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Net Zero Prefab House Has Another Rainy Sunny Week With Home Butchering

For the third week, it rained with bouts of sun at the off grid net zero prefab house - when will it end? But when the sun came out... we got busy!

Now that we see the light at the end of the tunnel- the modern prefab house pretty much complete, the fencing finished... instead of kicking back and relaxing... we start new projects.

With rain, the animals worked especially hard, keeping the modern prefab house cozy.

Wow, y'all, time flies: four years ago, we changed our lifestyle from the city... to living at the rural off grid prefab house / and city / and bay!
The prefab shell was up, weather tight;
however we still had a lot of finishing to do!
Note the SIP before being clad!
An early picture of the modern prefab
before we added solar systems.

Our version of traffic.

Even with this gypsy life we have put down deep roots. We love it here (all of them, lol).

Handsome Husband works in and telecommutes to DC via train, to a job and work culture he loves (vs. having an "ok" job elsewhere). Then he comes home, strips off his suit, puts on his beat up boots and climbs on his tractor.

We go back and forth (and forth, and back) between the off grid prefab house & homestead, the city and the bay.

Living in motion IS stressful- it takes planning, organization, and, this time of year, you're always cutting grass somewhere. But here's another way to look at it: in the country, most people have to travel over an hour a day to get to work. In the city, unless you have awesome high speed train and bus options, you're *always* driving. We just drive from Point A to Point B every few weeks, then sit. As long as we pack our car with Gypsy Caravan provisions, no matter where we are, we're good.

And, for thought: although we live a Gypsy Life, we don't do nearly the driving our city and country friends do.

We prepare now for the season of Back And Forth- from the prefab to the bay- so we are now frantically finishing random projects...
Fencing is DONE!

I endure the local traffic as best I can.
Well hello there!

With these weeks of cloud cover, it made sense to not just equalize the battery bank early, but to boost the batteries by doing so three days in a row. HOWEVER, when I went to check on the battery water levels / begin the monthly solar maintenance...
Oh my.
Sorry Mama Mouse!

The sun came out.
I found the Pips in the pasture- didn't feel like tacking up, so they just grabbed a lead rope...
It was too nice of a day to let your feet touch the ground when you could ride. I think they only got off to have Star Wars light saber battles.
 He even napped on his horse!
The Pips also took advantage of the dry spell to camp out because... y'know, they need to get back to the basics and nature and all...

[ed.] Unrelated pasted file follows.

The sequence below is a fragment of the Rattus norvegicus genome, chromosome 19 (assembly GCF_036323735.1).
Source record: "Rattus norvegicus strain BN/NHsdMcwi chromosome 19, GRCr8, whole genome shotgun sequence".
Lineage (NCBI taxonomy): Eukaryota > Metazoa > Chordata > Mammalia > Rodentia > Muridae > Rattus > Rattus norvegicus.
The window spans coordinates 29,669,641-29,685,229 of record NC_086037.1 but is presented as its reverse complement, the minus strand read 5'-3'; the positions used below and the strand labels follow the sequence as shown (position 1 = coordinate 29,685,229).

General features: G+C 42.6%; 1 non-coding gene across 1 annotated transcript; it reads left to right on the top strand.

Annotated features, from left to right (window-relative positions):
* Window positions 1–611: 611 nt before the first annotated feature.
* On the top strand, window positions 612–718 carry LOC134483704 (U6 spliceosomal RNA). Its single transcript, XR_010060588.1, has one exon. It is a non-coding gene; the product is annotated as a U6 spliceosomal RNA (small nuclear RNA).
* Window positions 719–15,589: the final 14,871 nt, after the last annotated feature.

She turns at the door: "I'm homesick already..."

Homestead Notes
I regularly help neighbors butcher on their farm, usually about 50+ birds at a time, for their CSA. However, when one rooster went rogue here and began to attack the Pips, I found I was intimidated to do ONE (bad! mean!) bird myself, because I was used to "having a process." A dear Amish friend walked me through her own method. So if you don't want to know / are vegetarian, skip this part! If you're interested to see how my own homestead poultry butchering was made much safer / efficient, then read on!

Tip 1:
Instead of a tall "butcher block" and a hatchet, therefore taking off your arm as well in the process, my friend has a low block of wood with two nails, close together. She took Stewy (he was a bad seed from the start so I named him appropriately) gently, threaded his head between the two nails so it rested on the wood- his body was on the ground, then lifted the axe high and... it was done. No fingers or hands near to amputate, very safe, effective, he passed immediately without discomfort.

Tip 2:
Butchering many birds let me to believe I needed all sorts of pails and cones and knives... She just let Stewie rest on the grass and considered him "bled out." Then she took not a vat, not a humongous vessel as I would have filled, but a regular sized pot of scalding water, and dipped him in, swirling him so it went over him in all places. You would not believe how easy it was to pluck him!!!!! I knew I'd scald, but as I had always used a professional plucker, I was amazed how easy this backyard method was!

Tip 3:
She lit a little newspaper then held him over, rotating, to sear off any feathers. Neat trick!
I then took him home and finished butchering at my kitchen sink, no big deal.

It looks like another week of rain is moving back in over the off grid prefab house... we shall see...

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